Scientists in the UK have found that graphene isn't just incredibly strong and light - it also allows protons, or positively charged hydrogen atoms, to pass through it.
This means that in the future it could be used to build fuel cells that generate electricity from nothing but the hydrogen in the atmosphere.
"We are very excited about this result because it opens a whole new area of promising applications for graphene in clean energy harvesting and hydrogen-based technologies," the co-author of the study, Marcelo Lozada-Hidalgo of Manchester University, told Reuters.
The team was led by Andre Geim - the scientist who was involved in first isolating graphene back in 2004 - and their discovery is just one of many revolutionary property displayed by the material.
First of all, graphene is just one-carbon-atom thick, making it one of the thinnest and lightest materials on Earth, and it's also 200 times stronger than steel, flexible and highly conductive.
It's also impermeable to gasses and liquids, and even the smallest of atoms.
But in the new study, the researchers decided to test whether it also repelled protons - hydrogen atoms that had been stripped of all their electrons.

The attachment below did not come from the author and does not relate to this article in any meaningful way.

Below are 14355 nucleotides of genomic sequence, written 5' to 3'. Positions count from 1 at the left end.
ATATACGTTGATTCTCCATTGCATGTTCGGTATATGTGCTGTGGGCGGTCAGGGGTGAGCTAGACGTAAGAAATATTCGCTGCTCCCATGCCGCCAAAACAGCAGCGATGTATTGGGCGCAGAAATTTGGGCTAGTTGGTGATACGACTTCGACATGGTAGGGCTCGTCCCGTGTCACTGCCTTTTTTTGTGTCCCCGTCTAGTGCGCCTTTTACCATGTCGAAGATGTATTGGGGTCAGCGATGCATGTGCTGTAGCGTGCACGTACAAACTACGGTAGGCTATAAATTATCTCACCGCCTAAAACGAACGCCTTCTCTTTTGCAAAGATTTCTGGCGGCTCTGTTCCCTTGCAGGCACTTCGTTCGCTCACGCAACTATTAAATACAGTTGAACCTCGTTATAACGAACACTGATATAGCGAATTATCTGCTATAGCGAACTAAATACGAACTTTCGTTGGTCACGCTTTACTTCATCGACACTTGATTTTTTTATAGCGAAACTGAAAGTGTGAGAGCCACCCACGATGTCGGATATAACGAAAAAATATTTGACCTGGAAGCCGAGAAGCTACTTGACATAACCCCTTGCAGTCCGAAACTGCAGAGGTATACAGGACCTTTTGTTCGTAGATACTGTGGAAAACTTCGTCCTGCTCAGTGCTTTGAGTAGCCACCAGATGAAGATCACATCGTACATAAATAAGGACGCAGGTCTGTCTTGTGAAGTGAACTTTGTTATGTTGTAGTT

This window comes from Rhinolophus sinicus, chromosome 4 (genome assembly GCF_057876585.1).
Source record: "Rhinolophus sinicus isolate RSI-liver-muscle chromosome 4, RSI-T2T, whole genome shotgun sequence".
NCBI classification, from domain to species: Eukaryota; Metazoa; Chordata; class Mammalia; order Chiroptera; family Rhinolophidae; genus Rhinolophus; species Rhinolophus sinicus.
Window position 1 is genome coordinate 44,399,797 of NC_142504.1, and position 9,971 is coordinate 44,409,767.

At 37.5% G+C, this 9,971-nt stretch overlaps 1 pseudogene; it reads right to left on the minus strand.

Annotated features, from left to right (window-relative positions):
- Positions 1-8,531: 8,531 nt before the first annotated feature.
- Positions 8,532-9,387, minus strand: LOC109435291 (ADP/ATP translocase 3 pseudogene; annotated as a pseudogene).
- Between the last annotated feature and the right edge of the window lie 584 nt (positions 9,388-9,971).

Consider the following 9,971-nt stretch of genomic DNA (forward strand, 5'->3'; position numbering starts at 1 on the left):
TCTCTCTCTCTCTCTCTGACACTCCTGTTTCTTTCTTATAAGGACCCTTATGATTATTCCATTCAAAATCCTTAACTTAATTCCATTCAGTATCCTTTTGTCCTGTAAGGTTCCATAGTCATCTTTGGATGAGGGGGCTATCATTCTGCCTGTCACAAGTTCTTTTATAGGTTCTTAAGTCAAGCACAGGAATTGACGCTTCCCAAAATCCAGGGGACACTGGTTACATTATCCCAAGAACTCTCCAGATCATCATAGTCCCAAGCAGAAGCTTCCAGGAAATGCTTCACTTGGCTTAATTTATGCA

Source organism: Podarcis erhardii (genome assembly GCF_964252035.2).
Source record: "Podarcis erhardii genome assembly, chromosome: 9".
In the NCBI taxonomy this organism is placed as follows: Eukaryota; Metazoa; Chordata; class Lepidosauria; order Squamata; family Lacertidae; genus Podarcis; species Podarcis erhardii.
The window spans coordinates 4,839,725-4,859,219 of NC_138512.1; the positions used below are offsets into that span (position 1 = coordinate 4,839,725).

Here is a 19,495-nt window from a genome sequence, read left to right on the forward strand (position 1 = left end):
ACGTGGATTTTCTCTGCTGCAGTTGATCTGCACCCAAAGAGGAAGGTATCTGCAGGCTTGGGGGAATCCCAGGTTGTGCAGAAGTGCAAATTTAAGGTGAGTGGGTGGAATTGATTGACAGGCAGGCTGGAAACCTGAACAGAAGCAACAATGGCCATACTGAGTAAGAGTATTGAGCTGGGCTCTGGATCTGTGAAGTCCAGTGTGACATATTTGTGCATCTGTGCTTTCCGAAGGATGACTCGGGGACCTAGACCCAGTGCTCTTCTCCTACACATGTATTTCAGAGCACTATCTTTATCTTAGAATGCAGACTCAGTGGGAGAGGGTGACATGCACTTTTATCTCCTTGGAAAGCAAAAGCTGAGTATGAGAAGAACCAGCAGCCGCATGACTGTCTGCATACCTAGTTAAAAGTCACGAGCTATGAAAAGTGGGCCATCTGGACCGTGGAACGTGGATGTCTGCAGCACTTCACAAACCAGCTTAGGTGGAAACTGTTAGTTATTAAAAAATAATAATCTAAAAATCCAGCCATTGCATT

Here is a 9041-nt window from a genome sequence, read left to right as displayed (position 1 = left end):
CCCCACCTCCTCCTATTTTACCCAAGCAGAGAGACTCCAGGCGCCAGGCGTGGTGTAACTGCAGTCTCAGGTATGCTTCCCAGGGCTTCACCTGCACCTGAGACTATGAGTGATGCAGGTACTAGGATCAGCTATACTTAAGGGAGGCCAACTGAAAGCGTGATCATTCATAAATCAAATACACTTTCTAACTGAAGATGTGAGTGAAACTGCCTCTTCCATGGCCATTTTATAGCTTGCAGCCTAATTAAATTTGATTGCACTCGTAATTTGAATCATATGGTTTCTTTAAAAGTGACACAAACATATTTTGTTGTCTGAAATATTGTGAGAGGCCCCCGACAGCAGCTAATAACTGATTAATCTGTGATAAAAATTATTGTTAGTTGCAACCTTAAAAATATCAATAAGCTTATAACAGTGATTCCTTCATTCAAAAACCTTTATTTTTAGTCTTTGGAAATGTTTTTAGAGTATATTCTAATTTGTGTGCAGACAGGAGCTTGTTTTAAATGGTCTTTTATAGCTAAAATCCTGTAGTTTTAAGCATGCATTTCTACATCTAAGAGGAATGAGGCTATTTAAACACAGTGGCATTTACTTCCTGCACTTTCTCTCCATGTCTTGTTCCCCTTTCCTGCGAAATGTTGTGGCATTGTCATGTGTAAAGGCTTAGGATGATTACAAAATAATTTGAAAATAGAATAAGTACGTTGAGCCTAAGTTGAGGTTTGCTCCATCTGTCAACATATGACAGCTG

Surprisingly, they found that the protons could pass through the material quite easily, especially when the temperatures were raised and the graphene was coated in nanoparticles, such as platinum, which acted as a catalyst. Their results are published in Nature.
This means that graphene could one day be used to build more efficient fuel cells by being incorporated into proton-conducting membranes - crucial elements of fuel cell technology.
Fuel cells are devices that trigger a reaction of oxygen and hydrogen fuel, and convert chemical energy into electricity with only water as a byproduct.
These are already used in some electric cars, but currently they're not as efficient as they need to be to replace fossil fuels.
The major issue is that the fuels leaks across the existing proton membranes, effectively poisoning the process and making the fuel cell less effective - something that the researchers have now shown could be overcome by using impermeable graphene.
Even more excitingly, the researchers found that the graphene membrane could actually be used to extract hydrogen straight from the atmosphere, which means it could be used to create mobile electric generators that are power by nothing more than hydrogen in air.
"Essentially, you pump your fuel from the atmosphere and get electricity out of it," Geim told Reuters. "Our [study] provides proof that this kind of device is possible."
Obviously the research is in its very early stages, and we still need to learn more about how protons pass through graphene. It's also not clear exactly how much electricity could be generated out of the tiny amounts of hydrogen that are present in the atmosphere. But it's a fascinating discovery that could change the way we harvest electricity, and that's pretty damn exciting.
Source: Reuters via ABC Science